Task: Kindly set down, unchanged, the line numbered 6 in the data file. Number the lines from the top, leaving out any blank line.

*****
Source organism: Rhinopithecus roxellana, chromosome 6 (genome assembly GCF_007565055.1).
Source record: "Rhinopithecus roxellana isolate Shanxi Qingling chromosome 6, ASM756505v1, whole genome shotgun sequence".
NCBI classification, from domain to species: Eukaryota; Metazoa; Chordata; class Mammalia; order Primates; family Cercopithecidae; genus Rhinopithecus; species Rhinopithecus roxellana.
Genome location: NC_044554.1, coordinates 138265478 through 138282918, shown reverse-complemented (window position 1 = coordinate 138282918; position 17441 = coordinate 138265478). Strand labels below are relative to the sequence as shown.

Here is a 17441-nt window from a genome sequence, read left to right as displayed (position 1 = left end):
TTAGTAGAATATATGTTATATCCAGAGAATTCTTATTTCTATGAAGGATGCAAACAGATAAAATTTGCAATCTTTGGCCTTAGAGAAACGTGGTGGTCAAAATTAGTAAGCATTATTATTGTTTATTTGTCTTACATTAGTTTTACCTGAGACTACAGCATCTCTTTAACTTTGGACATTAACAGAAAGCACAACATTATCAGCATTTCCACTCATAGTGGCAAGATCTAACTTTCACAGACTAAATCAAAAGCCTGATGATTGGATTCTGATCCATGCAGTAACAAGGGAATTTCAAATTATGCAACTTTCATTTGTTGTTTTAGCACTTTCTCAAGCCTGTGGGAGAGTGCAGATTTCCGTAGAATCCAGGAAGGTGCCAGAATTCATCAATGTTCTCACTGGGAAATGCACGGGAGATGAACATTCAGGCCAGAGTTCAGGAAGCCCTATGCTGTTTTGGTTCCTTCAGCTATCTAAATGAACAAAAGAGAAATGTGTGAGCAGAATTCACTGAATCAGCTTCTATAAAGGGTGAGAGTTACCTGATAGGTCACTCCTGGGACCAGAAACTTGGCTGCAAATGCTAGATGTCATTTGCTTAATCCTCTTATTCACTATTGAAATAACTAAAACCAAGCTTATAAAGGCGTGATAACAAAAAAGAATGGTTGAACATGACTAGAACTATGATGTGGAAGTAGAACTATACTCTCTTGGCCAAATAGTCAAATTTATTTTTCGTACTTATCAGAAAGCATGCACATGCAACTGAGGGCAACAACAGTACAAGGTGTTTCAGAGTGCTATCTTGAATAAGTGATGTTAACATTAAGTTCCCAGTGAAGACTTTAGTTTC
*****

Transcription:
TTAGTAGAATATATGTTATATCCAGAGAATTCTTATTTCTATGAAGGATGCAAACAGATAAAATTTGCAATCTTTGGCCTTAGAGAAACGTGGTGGTCAAAATTAGTAAGCATTATTATTGTTTATTTGTCTTACATTAGTTTTACCTGAGACTACAGCATCTCTTTAACTTTGGACATTAACAGAAAGCACAACATTATCAGCATTTCCACTCATAGTGGCAAGATCTAACTTTCACAGACTAAATCAAAAGCCTGATGATTGGATTCTGATCCATGCAGTAACAAGGGAATTTCAAATTATGCAACTTTCATTTGTTGTTTTAGCACTTTCTCAAGCCTGTGGGAGAGTGCAGATTTCCGTAGAATCCAGGAAGGTGCCAGAATTCATCAATGTTCTCACTGGGAAATGCACGGGAGATGAACATTCAGGCCAGAGTTCAGGAAGCCCTATGCTGTTTTGGTTCCTTCAGCTATCTAAATGAACAAAAGAGAAATGTGTGAGCAGAATTCACTGAATCAGCTTCTATAAAGGGTGAGAGTTACCTGATAGGTCACTCCTGGGACCAGAAACTTGGCTGCAAATGCTAGATGTCATTTGCTTAATCCTCTTATTCACTATTGAAATAACTAAAACCAAGCTTATAAAGGCGTGATAACAAAAAAGAATGGTTGAACATGACTAGAACTATGATGTGGAAGTAGAACTATACTCTCTTGGCCAAATAGTCAAATTTATTTTTCGTACTTATCAGAAAGCATGCACATGCAACTGAGGGCAACAACAGTACAAGGTGTTTCAGAGTGCTATCTTGAATAAGTGATGTTAACATTAAGTTCCCAGTGAAGACTTTAGTTTC